- The dipole is at its lowest energy state when pointing in a direction opposite the field.
- The torque (twisting force) experienced by the dipole is directly proportional to the strength of the external field.
- The torque (twisting force) experienced by the dipole depends on the angle between the dipole and the external field.
- The energy of the dipole-external field system depends on the angle between the dipole and the external field.
The dipole (μ) experiences a torque (τ) given by the vector cross-product τ = μ x B0. In terms of scalar magnitudes: ||τ|| = ||μ|| ||B0|| sin θ, where θ is the angle between them. The energy (E) is defined by the dot product, E = −μ • B0 = −||μ|| ||B0|| cos θ. The energy is at its maximum (not a minimum), when the dipole points opposite the field (θ = 180°), so answer a) is false, . Link to Q&A discussion
- The dipole magnetic moment (μ) is directly proportional to nuclear spin (I), connected by a constant called the
- Gyromagnetic ratio (γ)
- Planck's constant (h)
- Nuclear susceptibility (χ)
- Chemical shift (δ)
The two are connected by the gyromagnetic ratio (γ), described through the relationship: μ = γI Link to Q&A discussion
- Which of the following statements about the gyromagnetic ratio (γ) is false?
- It can be expressed in units of MHz/Tesla.
- It may have a negative value.
- It is different for each element.
- It is the same for all isotopes of a given element.
The gyromagnetic ratio (γ) is a constant of proportionality between the dipole magnetic moment (μ) and nuclear spin (I). It is commonly expressed in units of MHz/T. Although usually a positive number, it may be negative. A negative value for γ means that the magnetic moment and spin point in opposite directions. The gyromagnetic ratio (γ) is different for every isotope of every element, so answer d) is false. Link to Q&A discussion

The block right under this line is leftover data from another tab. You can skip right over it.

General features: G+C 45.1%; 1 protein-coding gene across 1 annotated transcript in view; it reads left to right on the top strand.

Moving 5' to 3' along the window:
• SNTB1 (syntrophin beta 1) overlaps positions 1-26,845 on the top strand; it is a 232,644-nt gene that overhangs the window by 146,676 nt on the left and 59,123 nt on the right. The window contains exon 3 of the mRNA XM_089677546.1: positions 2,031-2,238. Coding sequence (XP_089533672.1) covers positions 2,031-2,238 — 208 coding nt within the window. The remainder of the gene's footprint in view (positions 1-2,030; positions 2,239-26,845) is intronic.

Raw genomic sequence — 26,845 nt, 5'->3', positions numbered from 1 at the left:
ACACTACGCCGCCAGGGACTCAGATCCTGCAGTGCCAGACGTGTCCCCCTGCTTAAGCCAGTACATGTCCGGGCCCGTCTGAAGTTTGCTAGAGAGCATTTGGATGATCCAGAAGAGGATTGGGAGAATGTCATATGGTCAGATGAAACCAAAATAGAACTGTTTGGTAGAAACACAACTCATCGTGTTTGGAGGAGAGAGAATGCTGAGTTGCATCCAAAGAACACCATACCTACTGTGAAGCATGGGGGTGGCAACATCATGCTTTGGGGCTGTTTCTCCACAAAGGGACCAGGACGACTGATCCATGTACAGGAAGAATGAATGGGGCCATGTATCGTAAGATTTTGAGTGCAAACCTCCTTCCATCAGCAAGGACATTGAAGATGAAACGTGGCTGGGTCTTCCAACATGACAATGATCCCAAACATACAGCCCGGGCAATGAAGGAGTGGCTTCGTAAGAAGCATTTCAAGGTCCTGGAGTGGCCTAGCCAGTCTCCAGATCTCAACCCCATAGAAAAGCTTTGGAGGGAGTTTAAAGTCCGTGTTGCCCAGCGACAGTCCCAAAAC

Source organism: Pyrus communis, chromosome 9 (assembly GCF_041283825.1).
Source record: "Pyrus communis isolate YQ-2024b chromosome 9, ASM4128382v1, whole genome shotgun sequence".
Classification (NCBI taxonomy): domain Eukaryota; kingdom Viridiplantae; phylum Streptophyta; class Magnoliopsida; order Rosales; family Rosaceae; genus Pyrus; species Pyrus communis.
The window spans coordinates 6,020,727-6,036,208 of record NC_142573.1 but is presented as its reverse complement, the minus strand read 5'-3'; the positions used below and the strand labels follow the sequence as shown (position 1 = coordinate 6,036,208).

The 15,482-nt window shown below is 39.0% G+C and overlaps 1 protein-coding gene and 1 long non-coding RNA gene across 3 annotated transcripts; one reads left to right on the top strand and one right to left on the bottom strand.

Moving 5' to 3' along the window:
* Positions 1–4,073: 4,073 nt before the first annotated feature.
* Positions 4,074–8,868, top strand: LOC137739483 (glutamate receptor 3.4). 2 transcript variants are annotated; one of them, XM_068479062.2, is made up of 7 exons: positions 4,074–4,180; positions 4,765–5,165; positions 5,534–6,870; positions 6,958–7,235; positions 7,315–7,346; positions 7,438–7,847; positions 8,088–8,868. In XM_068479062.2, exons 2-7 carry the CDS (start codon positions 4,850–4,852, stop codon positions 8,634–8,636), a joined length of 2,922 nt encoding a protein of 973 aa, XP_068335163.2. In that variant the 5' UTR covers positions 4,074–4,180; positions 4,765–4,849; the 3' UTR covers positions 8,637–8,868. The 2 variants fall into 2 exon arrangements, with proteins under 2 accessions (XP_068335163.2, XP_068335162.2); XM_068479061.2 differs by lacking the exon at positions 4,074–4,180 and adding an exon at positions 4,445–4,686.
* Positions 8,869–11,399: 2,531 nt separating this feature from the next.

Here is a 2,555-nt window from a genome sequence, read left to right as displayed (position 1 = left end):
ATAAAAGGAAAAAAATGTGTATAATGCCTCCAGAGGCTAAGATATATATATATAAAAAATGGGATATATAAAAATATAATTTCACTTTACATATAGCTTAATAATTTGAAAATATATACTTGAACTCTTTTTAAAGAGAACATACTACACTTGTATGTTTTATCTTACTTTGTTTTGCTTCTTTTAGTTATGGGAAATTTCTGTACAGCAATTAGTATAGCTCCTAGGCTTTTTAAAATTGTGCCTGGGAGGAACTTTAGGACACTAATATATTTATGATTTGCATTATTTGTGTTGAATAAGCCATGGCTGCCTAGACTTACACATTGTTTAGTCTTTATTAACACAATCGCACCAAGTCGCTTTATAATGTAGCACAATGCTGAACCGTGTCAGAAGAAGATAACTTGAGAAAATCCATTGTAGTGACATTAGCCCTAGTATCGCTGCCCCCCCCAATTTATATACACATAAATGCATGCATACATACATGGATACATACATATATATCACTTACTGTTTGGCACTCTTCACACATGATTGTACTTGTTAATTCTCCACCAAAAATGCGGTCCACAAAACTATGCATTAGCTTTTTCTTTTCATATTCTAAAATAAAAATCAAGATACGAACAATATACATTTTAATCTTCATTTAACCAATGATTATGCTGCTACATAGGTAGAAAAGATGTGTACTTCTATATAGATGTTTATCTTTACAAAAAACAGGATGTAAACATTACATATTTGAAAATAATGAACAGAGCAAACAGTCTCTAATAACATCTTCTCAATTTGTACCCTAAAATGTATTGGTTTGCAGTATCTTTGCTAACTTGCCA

- The ¹H nucleus has a spin (I) = ½. When placed in an external magnetic field, its number of measurable spin states (eigenstates) will be
The number of observable spin states for a nucleus with spin I equals 2I +1. So the ¹H nucleus has 2(½) + 1 = 2 possible spin states. Link to Q&A discussion
- Besides ¹H, two nuclei commonly studied by NMR spectroscopy are ³¹P and ¹³C. The fact that all three isotopes have identical nuclear spins (I) = ½ means that when placed in an external magnetic field
- They will have exactly the same resonant frequencies.
- They will each exhibit two discrete measurable energy states.
- The difference in energy states will be the same for each isotope.
- They will have the same gyromagnetic ratio (γ).
All spin-½ particles will exhibit two discrete energy states when placed in an external magnetic field, so answer b) is true. The isotopes will have different gyromagnetic ratios (γ), different resonant frequencies, and different energy levels, however. Link to Q&A discussion
- ²³Na is another NMR active isotope used for imaging research. It has a nuclear spin (I) = 3/2. Compared to the ¹H nucleus with I = 1/2, in an external magnetic field
- ²³Na will have a higher gyromagnetic ratio (γ) than ¹H.
- ²³Na will have a higher resonance frequency than ¹H.
- ²³Na will manifest 3 discrete energy states.
- ²³Na will manifest 4 discrete energy states.